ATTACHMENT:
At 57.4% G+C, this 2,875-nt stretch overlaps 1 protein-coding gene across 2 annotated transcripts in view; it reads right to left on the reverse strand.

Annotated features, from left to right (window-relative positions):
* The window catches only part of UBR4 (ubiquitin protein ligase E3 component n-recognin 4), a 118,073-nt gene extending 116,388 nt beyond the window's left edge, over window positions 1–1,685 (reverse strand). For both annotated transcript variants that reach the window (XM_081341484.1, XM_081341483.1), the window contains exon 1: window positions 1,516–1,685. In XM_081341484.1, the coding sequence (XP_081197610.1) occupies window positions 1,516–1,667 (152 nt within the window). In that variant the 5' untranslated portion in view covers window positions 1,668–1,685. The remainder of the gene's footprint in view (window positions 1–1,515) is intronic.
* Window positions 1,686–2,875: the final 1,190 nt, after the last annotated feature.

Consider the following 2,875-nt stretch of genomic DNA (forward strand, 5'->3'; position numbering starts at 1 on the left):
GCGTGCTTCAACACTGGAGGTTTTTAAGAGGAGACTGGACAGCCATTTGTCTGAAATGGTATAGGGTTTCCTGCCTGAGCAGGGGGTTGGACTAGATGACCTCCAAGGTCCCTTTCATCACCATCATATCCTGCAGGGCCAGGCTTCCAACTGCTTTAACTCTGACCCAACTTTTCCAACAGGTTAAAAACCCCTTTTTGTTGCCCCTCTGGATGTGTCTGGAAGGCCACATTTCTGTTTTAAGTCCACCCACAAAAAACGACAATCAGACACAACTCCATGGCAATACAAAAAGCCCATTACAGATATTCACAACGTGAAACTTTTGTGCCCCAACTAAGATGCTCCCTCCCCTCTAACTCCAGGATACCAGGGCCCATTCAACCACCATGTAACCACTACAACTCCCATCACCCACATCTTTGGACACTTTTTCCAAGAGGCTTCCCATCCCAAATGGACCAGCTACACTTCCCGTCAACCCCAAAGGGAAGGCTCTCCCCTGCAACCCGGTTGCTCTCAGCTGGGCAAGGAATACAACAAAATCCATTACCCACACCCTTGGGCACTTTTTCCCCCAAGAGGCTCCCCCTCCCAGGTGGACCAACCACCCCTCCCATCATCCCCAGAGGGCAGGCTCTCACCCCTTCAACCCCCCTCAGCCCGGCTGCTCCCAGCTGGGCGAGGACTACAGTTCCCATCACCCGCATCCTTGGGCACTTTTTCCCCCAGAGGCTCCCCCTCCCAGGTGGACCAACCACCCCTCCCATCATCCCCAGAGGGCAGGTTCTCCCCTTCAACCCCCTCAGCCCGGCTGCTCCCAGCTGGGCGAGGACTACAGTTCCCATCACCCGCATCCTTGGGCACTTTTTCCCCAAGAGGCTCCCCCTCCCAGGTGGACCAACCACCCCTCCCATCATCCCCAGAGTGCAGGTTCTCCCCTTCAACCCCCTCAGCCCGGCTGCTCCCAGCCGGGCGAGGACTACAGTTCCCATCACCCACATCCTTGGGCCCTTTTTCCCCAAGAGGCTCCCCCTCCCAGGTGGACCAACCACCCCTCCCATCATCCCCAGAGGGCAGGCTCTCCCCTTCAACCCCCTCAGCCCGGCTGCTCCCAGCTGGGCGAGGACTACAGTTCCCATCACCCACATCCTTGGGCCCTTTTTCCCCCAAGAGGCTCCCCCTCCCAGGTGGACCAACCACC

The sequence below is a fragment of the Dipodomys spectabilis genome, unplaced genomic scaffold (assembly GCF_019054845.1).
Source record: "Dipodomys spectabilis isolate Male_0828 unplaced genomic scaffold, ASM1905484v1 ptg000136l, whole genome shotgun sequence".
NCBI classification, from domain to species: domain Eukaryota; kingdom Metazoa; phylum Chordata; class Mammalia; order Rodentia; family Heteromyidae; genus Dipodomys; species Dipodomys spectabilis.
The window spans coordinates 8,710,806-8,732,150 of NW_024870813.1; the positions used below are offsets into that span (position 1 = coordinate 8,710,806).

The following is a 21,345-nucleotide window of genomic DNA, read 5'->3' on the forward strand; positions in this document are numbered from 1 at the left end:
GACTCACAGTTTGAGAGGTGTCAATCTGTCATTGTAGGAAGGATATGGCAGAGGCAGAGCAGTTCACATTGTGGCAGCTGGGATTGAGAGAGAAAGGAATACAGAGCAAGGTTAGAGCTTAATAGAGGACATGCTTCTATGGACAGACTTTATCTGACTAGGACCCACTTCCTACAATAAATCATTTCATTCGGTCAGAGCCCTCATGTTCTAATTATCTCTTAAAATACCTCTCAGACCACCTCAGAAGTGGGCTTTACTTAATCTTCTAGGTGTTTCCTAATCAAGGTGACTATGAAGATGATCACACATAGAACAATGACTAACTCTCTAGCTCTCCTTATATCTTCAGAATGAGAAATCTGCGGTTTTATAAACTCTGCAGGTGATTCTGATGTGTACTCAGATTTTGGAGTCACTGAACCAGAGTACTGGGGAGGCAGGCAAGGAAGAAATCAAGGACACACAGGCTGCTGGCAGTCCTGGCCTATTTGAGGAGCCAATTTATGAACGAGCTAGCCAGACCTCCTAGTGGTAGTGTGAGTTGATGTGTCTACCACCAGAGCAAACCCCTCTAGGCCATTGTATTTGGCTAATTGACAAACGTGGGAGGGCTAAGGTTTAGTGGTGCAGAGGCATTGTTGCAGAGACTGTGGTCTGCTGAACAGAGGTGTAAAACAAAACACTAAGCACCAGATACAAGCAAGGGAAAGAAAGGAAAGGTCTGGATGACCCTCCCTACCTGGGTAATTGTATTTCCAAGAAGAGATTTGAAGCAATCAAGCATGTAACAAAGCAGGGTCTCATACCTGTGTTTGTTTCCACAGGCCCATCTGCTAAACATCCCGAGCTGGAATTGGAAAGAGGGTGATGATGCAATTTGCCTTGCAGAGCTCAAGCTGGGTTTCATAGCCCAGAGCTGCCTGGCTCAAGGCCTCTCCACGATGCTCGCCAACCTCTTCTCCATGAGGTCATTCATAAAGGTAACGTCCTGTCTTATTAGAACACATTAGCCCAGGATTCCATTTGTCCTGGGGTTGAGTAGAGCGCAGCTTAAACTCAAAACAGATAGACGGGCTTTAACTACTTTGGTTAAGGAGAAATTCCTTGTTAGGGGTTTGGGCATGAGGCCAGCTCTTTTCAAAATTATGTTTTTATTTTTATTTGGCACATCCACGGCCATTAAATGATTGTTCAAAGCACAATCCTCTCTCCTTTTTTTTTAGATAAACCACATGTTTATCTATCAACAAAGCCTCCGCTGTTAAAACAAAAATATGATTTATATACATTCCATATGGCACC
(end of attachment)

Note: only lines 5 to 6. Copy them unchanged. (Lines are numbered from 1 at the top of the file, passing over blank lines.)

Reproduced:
Consider the following 2,875-nt stretch of genomic DNA (forward strand, 5'->3'; position numbering starts at 1 on the left):
GCGTGCTTCAACACTGGAGGTTTTTAAGAGGAGACTGGACAGCCATTTGTCTGAAATGGTATAGGGTTTCCTGCCTGAGCAGGGGGTTGGACTAGATGACCTCCAAGGTCCCTTTCATCACCATCATATCCTGCAGGGCCAGGCTTCCAACTGCTTTAACTCTGACCCAACTTTTCCAACAGGTTAAAAACCCCTTTTTGTTGCCCCTCTGGATGTGTCTGGAAGGCCACATTTCTGTTTTAAGTCCACCCACAAAAAACGACAATCAGACACAACTCCATGGCAATACAAAAAGCCCATTACAGATATTCACAACGTGAAACTTTTGTGCCCCAACTAAGATGCTCCCTCCCCTCTAACTCCAGGATACCAGGGCCCATTCAACCACCATGTAACCACTACAACTCCCATCACCCACATCTTTGGACACTTTTTCCAAGAGGCTTCCCATCCCAAATGGACCAGCTACACTTCCCGTCAACCCCAAAGGGAAGGCTCTCCCCTGCAACCCGGTTGCTCTCAGCTGGGCAAGGAATACAACAAAATCCATTACCCACACCCTTGGGCACTTTTTCCCCCAAGAGGCTCCCCCTCCCAGGTGGACCAACCACCCCTCCCATCATCCCCAGAGGGCAGGCTCTCACCCCTTCAACCCCCCTCAGCCCGGCTGCTCCCAGCTGGGCGAGGACTACAGTTCCCATCACCCGCATCCTTGGGCACTTTTTCCCCCAGAGGCTCCCCCTCCCAGGTGGACCAACCACCCCTCCCATCATCCCCAGAGGGCAGGTTCTCCCCTTCAACCCCCTCAGCCCGGCTGCTCCCAGCTGGGCGAGGACTACAGTTCCCATCACCCGCATCCTTGGGCACTTTTTCCCCAAGAGGCTCCCCCTCCCAGGTGGACCAACCACCCCTCCCATCATCCCCAGAGTGCAGGTTCTCCCCTTCAACCCCCTCAGCCCGGCTGCTCCCAGCCGGGCGAGGACTACAGTTCCCATCACCCACATCCTTGGGCCCTTTTTCCCCAAGAGGCTCCCCCTCCCAGGTGGACCAACCACCCCTCCCATCATCCCCAGAGGGCAGGCTCTCCCCTTCAACCCCCTCAGCCCGGCTGCTCCCAGCTGGGCGAGGACTACAGTTCCCATCACCCACATCCTTGGGCCCTTTTTCCCCCAAGAGGCTCCCCCTCCCAGGTGGACCAACCACC